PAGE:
Higher education ‘in free fall’ in crisis-hit Lebanon

Sector faces years of uncertainty after a series of economic and political crises in the country

一月 26, 2023
Ruins After Beirut Explosion
Source: iStock

The ongoing economic crisis in Lebanon has made it “extraordinarily difficult” for the country’s universities to operate, it has been warned.

A series of overlapping financial crises in recent years – alongside continued after-effects from the Covid-19 pandemic and the Beirut explosion in 2020 – have caused havoc in Lebanese higher education.

A historic capital of knowledge, the country will not be the “university of the Arab world again”, said Adnan El-Amine, professor of education at the Lebanese University.

Speaking at a conference organised by the Higher Education Research Group at the University of Edinburgh, he traced some of the country’s issues in higher education back to the political instability of the 1970s and a rapid growth in the number of private universities created from 1990.

Dr El-Amine said this clientelism and expansion was uncompetitive and “doomed to [a] decline in quality” – even before the “free fall” that has occurred since the end of 2019.

Political uprisings, the collapse of the Lebanese pound and the highest per-capita refugee population in the world have contributed to an economic crisis that the World Bank has called one of the worst in centuries.

On top of this, Beirut is still recovering from an explosion in 2020 that resulted in billions of dollars in damage to the capital.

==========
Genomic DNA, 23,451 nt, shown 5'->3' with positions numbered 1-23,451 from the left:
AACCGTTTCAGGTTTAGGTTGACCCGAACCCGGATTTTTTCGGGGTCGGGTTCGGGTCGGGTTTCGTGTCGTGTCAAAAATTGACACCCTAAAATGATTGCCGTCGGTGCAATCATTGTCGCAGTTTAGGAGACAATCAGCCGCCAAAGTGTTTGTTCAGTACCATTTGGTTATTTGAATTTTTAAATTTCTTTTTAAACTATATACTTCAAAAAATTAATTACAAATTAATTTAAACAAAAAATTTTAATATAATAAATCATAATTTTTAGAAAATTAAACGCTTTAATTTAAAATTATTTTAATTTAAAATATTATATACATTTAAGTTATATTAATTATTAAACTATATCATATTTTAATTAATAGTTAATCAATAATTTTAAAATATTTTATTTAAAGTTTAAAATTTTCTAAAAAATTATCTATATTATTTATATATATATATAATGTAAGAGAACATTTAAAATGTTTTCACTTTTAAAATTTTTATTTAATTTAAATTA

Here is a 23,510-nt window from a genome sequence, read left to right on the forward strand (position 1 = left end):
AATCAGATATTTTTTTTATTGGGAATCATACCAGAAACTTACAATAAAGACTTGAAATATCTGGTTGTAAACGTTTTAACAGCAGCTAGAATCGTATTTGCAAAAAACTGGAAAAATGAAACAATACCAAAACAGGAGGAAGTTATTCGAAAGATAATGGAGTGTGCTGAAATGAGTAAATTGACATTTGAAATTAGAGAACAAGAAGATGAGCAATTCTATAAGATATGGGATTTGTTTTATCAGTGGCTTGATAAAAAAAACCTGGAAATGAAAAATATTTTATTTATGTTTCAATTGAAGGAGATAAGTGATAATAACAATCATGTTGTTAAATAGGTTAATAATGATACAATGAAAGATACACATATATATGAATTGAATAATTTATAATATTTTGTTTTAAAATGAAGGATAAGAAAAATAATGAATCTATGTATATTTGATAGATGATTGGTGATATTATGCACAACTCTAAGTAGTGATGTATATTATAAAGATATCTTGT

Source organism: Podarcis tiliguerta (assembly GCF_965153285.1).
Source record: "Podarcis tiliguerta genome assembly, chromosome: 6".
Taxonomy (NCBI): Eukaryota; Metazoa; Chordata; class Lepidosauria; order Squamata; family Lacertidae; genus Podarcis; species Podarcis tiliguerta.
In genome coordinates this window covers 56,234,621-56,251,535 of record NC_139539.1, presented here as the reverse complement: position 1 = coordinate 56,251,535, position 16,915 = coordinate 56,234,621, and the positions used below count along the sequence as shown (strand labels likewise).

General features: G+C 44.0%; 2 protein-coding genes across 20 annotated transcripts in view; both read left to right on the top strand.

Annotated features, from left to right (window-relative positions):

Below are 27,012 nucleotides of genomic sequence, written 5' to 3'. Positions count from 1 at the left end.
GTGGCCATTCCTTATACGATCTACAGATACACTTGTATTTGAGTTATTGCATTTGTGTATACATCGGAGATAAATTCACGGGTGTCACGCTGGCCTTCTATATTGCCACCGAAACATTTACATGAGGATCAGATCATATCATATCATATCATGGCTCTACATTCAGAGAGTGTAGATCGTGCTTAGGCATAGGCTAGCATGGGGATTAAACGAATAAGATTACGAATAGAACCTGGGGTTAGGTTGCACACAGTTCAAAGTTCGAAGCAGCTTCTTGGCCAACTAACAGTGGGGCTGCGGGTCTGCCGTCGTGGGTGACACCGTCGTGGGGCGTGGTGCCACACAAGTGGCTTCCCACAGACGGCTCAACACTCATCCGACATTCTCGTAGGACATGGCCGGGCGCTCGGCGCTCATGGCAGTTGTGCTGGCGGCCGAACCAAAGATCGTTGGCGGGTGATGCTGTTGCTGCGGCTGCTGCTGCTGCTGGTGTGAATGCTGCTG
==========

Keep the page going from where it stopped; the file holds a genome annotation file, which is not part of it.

Higher education has faced two big tests since 2019 – the pandemic and the economic crisis – and Professor El-Amine said most institutions have failed them both.

Universities that were less digitalised found it harder to adapt to the distance learning enforced by the pandemic, while the economic crisis has led to a deterioration in universities’ financial resources and huge inflation.

A fall in living standards led to a series of strikes by professors, with many members of faculty leaving the country for more secure jobs elsewhere.

Professor El-Amine said this has “impoverished” higher education academically – at both private institutions and the Lebanese University, the country’s only public provider.

Neighbouring countries – which used to send their young people to Lebanon because of the quality of its education – have either developed their own universities or send their students elsewhere, he warned.

“The prospects for higher education in Lebanon in the coming years are shrouded in uncertainty and negative expectations,” Professor El-Amine said.

John Waterbury, former president of the American University of Beirut (AUB), said Lebanon was “probably the king of brain drain in the Middle East and has been for decades”, with a recent poll showing 80 per cent of graduates wanted to go abroad.

However, this exodus – and the money they send back to the country – was necessary to sustain the country’s economy today, he added.

“The export of Lebanese talent is vital to sustaining the system and it’s highly unlikely it’s going to maintain any more of its graduates today.”

He said economic collapse – which has made operating “extraordinarily difficult for any kind of university with these kinds of exchange rates and constant devaluation” – was the underlying reason behind AUB’s decision to open a new branch in Cyprus.




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